Black Mission figs have a fruity, honeyed, and sugary taste suited for fresh, dried, and cooked preparations. The variety, including the skin, is traditionally consumed out of hand and is savored for its soft and creamy texture. Black Mission figs can be stuffed with nuts, cheeses, or salty meats as an appetizer, served on charcuterie boards, or sliced into salads. The fruits can also be dipped whole into chocolate as a dessert, chopped and mixed into yogurt, drizzled in honey and eaten, incorporated into quinoa and other grain bowls, or sliced into grilled cheeses. When Black Mission figs are combined with savory ingredients, such as salt, cocoa, and spices, they can produce a “meaty” flavor with a smoky, almost steak-like aroma and taste. Black Mission figs can also be simmered into jams or baked into cakes, muffins, and cookies. Try chopping the figs with thyme and folding it into an olive oil-based cake batter or top puff pastry dough with crumbled cheese, figs, and prosciutto as a tart. The figs can also be sauteed with beets, drizzled in honey and balsamic vinegar, and served as a side dish to meat mains. Beyond fresh and cooked preparations, Black Mission figs can be dried for extended use, developing dark, wrinkled skin and a jammy, chewy interior. Dried figs are sweeter than fresh figs, as the sugar is concentrated in the flesh, and can be added to salads, trail mix, desserts, and rice. Black Mission figs pair well with meats such as pork, beef, duck, quail, and rabbit, cinnamon, caramel, honey, nuts including pine, pistachios, and almonds, and cheeses such as blue, goat, and gorgonzola. Whole, unwashed Black Mission figs will keep for 2 to 3 days when stored at room temperature or for 5 to 7 days in the refrigerator's crisper drawer. Some consumers recommend bringing an empty egg carton to the market when purchasing fresh figs. The figs can be individually placed in each spot within the container, preventing the fruits from being squished or bruised. Black Mission figs can also be frozen for extended use, lasting up to six months.
Black Mission figs acquired their name from their history of cultivation among the Spanish missions in California. The variety was first established in modern-day California in 1768 when it was planted at the Mission San Diego de Alcala. Black Mission figs were chosen for cultivation as they were easy to grow, thrived in a Mediterranean-like climate, and produced large crops of fleshy, sweet, and tender fruits. The fig variety was also a favorite of the Franciscan friars, and when a new Mission was established along California’s coastline, Black Mission figs were also transported for planting in the garden. In the late 19th century, Black Mission figs were one of the only varieties grown in California, and the cultivar became the top commercial fig for centuries. It is said the figs were named after the California Missions and the fruit’s dark purple-black coloring.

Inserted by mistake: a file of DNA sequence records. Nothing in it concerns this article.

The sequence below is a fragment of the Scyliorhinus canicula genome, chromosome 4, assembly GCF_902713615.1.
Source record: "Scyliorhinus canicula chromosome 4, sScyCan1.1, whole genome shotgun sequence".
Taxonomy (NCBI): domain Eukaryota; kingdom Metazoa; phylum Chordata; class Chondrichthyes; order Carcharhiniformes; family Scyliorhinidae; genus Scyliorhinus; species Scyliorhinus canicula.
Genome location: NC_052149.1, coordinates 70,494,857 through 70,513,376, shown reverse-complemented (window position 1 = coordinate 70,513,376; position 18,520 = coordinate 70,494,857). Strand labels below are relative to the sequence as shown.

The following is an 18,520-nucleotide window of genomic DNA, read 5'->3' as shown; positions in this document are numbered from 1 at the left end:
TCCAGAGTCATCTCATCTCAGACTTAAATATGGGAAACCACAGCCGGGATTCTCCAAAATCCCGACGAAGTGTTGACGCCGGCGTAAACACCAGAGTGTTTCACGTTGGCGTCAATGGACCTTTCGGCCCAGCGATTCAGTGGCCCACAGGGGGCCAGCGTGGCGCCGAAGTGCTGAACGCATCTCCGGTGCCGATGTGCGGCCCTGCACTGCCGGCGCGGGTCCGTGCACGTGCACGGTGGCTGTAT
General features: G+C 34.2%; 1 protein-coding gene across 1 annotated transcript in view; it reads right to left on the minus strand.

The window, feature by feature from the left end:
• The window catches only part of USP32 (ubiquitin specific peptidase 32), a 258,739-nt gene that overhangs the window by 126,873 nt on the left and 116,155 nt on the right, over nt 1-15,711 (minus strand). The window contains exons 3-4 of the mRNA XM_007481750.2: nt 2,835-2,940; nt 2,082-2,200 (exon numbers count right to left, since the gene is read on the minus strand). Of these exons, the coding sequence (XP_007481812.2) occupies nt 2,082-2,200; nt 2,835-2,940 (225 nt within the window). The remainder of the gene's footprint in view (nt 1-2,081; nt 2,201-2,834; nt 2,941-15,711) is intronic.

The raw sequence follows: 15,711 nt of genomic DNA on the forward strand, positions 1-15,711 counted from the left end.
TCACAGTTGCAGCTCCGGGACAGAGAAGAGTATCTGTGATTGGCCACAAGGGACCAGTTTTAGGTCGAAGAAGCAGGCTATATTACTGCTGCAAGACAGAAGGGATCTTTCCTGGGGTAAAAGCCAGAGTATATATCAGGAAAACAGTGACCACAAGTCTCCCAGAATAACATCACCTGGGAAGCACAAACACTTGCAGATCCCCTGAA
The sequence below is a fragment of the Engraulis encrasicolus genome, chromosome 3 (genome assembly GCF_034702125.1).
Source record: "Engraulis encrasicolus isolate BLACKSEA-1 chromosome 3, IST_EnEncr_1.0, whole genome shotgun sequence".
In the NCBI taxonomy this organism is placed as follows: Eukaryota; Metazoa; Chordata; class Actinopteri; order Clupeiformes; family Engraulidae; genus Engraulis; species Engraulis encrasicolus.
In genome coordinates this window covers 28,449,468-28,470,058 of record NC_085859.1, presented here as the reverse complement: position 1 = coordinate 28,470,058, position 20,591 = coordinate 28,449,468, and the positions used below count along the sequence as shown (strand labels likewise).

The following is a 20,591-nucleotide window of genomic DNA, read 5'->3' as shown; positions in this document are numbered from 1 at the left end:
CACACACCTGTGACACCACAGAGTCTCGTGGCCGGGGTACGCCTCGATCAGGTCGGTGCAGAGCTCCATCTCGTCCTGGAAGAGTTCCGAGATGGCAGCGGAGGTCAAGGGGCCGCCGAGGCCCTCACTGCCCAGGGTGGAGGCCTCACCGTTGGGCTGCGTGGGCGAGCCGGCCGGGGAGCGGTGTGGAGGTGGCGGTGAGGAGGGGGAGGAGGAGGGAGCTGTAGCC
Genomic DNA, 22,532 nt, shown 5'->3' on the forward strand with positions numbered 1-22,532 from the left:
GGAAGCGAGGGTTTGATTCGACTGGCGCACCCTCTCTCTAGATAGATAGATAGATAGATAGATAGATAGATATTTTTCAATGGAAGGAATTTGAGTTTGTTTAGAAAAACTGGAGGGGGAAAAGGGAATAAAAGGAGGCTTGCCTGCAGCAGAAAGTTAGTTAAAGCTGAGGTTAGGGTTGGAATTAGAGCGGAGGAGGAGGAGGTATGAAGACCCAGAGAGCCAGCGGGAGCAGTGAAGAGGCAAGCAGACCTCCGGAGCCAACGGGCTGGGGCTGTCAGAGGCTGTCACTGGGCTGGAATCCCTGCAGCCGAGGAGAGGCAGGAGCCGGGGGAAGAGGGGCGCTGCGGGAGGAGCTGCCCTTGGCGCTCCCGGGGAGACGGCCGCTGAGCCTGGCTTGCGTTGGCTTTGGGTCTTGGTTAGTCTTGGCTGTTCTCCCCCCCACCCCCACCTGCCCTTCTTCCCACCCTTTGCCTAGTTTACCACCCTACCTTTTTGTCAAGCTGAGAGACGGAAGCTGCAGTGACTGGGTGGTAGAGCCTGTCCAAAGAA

Black Mission figs are believed to be native to Spain and are descendants of figs that have been present since ancient times. Experts hypothesize that the variety is the same as Franciscana, a common fig in Spain, and was carried from Spain to Mexico through Spanish missionaries. Black Mission figs were planted in Mexico around 1520, and the variety was planted north along the coastline of California as Catholic Missions were constructed along the historic Missions Trail in the late 18th century. The figs were notably present in the gardens of the Mission San Diego, and by the late 19th century, Black Mission figs had been found as far north as Fresno in the San Joaquin Valley. Today, Black Mission figs are a popular variety throughout the United States and have expanded in cultivation to home gardens and commercial orchards. The variety is primarily grown in California, but it is also found in smaller quantities across the country and worldwide. When in season, Black Mission figs are sold through grocers, distributors, and farmer’s markets.
Recipes that include Black Mission Figs. One is easiest, three is harder.